Last month, John Crawford III was shot and killed in a Wal-Mart just outside of Dayton, Ohio. He had gone to the chain store to get S’more ingredients for a cookout later that day. As he wandered through the aisles, talking on the phone to his girlfriend LeeCee Johnson, Crawford picked up a BB gun lying on the shelf. Seeing this, 24-year-old Ronald Ritchie called Beavercreek police, informing them that there was a “gentleman walking around with a gun in the store…pointing it at people.” Ritchie later changed his story, admitting to The Guardian that “At no point did he shoulder the rifle and point it at somebody.”
This admission did little for the 21-year-old Crawford, who was gunned down by Beavercreek police officer Sean Williams just five minutes after Ritchie’s call. Still on the line, Johnson — mother of Crawford’s two young children — heard her partner’s last words: “It’s not real.”
Since the shooting, the Ohio Student Association has mobilized in communities across the state. Their demands were three-fold: bring national attention and pressure to Greene County, bring together youth organizers (especially young people of color) activated by the recent string of police killings, and “create a situation” that would demand the Department of Justice take over the investigation from the Ohio Attorney General’s Office. The group also called on Wal-Mart and Ohio Attorney General Mike DeWine to release the store surveillance footage from the shooting. They publicized their efforts on social media under the hashtags #ReleasetheTapes and #BlackLivesMatter, which had been used earlier this summer around the police killing of Michael Brown in Ferguson, Mo.
The Ohio Student Association, or OSA, was founded in 2012 as a collection of students and community members who “believe that every young person should have access to quality education from pre-K to college,” according to the group’s website. Since forming, OSA has focused on a number of racial justice issues — from ending “zero tolerance” policies and taking on the school-to-prison pipeline, to campaigns around student debt. Most recently, they partnered with the group Freedomside for a “Freedom Summer” in Ohio, which was described as “a summer of social justice education, voter engagement, and community celebration” on the anniversary of the original Freedom Summer in 1964.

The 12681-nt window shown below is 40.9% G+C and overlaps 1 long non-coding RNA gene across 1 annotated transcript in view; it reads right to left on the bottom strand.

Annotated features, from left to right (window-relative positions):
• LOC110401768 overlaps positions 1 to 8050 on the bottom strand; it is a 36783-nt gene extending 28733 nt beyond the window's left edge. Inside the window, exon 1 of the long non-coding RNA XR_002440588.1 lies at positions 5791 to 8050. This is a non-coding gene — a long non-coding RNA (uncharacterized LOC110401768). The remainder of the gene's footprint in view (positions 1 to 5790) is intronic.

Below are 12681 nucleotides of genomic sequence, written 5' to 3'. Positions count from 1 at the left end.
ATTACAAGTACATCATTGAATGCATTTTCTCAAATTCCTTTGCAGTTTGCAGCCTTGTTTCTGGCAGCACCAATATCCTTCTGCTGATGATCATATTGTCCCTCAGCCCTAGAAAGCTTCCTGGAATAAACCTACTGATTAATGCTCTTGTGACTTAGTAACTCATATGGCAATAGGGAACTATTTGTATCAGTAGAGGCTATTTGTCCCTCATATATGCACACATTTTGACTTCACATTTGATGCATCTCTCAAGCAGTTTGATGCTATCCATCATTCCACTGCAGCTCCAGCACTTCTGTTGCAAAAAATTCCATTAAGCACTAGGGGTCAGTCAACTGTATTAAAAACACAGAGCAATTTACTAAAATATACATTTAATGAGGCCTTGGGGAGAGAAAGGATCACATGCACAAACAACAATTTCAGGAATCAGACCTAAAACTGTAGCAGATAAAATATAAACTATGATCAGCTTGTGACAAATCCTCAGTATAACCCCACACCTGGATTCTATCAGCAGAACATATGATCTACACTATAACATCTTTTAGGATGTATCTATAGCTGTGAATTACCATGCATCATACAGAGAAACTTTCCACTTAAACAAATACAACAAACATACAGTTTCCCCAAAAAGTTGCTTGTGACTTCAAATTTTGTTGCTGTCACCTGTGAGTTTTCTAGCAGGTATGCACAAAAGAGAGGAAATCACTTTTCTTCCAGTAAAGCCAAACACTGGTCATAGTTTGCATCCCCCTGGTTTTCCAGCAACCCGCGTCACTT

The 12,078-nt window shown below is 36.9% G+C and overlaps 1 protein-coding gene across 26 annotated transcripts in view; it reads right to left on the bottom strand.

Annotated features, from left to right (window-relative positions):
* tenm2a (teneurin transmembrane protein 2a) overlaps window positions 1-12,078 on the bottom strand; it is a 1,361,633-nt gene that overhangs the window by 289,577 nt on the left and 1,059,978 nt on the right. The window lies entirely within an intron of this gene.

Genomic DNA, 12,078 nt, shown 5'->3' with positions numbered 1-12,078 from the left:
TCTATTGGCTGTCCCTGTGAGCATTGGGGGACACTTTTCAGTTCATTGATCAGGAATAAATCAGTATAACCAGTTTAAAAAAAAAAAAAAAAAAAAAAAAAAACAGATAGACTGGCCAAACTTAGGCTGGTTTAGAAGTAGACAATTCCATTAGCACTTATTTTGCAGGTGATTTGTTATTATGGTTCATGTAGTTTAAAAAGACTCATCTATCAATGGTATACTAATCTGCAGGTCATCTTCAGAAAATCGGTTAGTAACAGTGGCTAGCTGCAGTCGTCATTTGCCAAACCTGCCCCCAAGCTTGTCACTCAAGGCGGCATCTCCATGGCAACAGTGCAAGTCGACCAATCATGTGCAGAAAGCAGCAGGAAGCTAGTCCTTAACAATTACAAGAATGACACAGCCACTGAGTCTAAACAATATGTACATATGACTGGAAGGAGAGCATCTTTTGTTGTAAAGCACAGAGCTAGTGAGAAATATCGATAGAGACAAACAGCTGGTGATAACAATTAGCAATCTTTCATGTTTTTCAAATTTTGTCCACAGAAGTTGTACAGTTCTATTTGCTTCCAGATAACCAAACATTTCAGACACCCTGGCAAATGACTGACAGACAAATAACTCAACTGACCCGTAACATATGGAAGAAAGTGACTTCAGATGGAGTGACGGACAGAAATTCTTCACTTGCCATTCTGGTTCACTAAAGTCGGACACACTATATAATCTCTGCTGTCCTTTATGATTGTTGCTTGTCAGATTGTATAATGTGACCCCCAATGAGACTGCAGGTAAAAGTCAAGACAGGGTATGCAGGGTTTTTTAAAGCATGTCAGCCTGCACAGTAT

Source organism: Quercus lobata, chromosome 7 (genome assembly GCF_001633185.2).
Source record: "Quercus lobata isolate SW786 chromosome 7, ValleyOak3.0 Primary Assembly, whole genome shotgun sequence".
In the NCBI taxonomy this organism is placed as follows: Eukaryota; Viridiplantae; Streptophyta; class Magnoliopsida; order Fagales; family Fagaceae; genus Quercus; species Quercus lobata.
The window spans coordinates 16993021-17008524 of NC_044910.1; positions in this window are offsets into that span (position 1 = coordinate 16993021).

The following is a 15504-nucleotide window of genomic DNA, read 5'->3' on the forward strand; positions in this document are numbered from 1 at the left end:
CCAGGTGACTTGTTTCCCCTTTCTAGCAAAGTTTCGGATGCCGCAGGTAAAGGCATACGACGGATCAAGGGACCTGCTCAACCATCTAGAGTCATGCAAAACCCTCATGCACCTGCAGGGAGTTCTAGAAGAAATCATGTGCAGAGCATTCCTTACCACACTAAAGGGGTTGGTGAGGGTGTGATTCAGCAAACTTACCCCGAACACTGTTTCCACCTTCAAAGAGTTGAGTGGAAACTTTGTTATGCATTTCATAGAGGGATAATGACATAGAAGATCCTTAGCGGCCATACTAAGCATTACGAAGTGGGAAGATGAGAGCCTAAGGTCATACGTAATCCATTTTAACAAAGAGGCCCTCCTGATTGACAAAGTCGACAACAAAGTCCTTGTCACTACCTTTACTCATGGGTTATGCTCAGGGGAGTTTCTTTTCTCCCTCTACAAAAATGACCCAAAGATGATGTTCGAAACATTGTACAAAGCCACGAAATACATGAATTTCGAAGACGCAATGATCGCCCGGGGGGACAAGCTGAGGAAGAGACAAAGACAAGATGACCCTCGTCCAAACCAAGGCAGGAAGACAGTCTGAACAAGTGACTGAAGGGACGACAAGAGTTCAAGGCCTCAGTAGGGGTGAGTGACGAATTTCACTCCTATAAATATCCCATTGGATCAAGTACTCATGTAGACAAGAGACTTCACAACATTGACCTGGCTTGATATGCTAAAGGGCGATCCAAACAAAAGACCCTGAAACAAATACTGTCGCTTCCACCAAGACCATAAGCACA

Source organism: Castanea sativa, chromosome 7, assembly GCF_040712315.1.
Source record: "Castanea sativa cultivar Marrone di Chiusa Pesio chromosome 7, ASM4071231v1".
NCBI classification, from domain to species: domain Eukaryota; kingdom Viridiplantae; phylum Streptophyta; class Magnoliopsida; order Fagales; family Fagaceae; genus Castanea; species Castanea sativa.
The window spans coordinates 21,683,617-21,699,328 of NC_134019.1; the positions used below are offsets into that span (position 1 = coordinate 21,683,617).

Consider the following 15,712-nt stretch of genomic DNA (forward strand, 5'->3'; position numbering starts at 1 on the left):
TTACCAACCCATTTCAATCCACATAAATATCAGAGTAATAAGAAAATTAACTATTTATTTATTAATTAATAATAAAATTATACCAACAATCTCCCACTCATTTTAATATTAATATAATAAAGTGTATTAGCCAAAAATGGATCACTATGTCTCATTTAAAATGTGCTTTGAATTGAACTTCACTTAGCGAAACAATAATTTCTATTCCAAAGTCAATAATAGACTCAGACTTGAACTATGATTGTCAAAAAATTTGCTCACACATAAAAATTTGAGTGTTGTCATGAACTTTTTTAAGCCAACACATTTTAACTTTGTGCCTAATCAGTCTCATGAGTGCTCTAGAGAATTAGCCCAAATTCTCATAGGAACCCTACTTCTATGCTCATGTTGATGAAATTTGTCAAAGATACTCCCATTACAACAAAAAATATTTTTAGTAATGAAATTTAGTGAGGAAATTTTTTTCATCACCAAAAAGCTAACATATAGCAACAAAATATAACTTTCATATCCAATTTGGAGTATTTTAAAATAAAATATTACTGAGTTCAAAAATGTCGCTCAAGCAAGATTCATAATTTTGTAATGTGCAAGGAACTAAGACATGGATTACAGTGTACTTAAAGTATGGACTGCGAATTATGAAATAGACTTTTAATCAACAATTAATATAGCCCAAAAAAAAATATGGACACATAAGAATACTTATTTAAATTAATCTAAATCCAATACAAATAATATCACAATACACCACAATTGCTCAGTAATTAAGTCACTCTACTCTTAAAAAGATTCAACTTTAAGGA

On August 18, the group held a rally for Crawford in Columbus, following another earlier action in Cleveland. They later led a march in Beavercreek, which brought an estimated 200 people out to the town’s police station. In coordination with the group Freedomside, OSA coordinated two days of continuous activity outside of the grand jury hearing in Beavercreek, including workshops and mass meetings. One of the best publicized of these events was an 11-mile march on September 22 from the Beavercreek Wal-Mart where Crawford III was killed, to the county courthouse in Xenia, Ohio, where a grand jury hearing on the incident was being held. Solidarity actions were also planned across the state.
DeWine initially refused to release footage from the shooting, and claimed that it would inhibit a fair trial, likening it to “playing with dynamite.” Under pressure, however, his office agreed to release the footage to the grand jury, Crawford’s family and, eventually, the public. The grand jury’s decision — announced by special prosecutor Mark Peipmeier on September 24 — was ultimately not to indict the officers involved with the shooting. According to OSA co-founder James Hayes, who spoke to Democracy Now! last week, “none of us were shocked.” In another interview with local radio station WKSU, Hayes stated plainly, “It’s clear there is no justice to be found here in Greene County.”
Justice for John Crawford, or any victim of all-too-common police violence, is a tough metric to judge. A status update from OSA’s Facebook page reads: “In spite of the decision by the Greene County grand jury not to indict the police responsible… we met our goals for the 11-mile Journey for John Crawford. The Department of Justice has agreed to do a thorough investigation of the case and the horrific tapes of John Crawford’s death have been released.”
In setting achievable goals, OSA has set itself up to continue building momentum in their longer fight for racial justice. Their standards of success have been defined in large part by their ability to mobilize, rather than the decisions of local, state and federal officials. At the end of the above-mentioned status-update, the group announced two mass meetings in Dayton and Columbus, respectively. A post from later that day shows that both were well attended.
In the aftermath of Wednesday’s announcement, OSA will continue its organizing efforts on this issue — this time under the hashtag #OneWeek. Sadly, deaths like John Crawford’s have become all too common. OSA joins a growing movement against the criminalization of black youth that was catalyzed this summer in Ferguson. Building on years of statewide organizing infrastructure, the work of OSA is a positive example for what it can look like to mobilize in the face of tragedy and deep-seated injustice.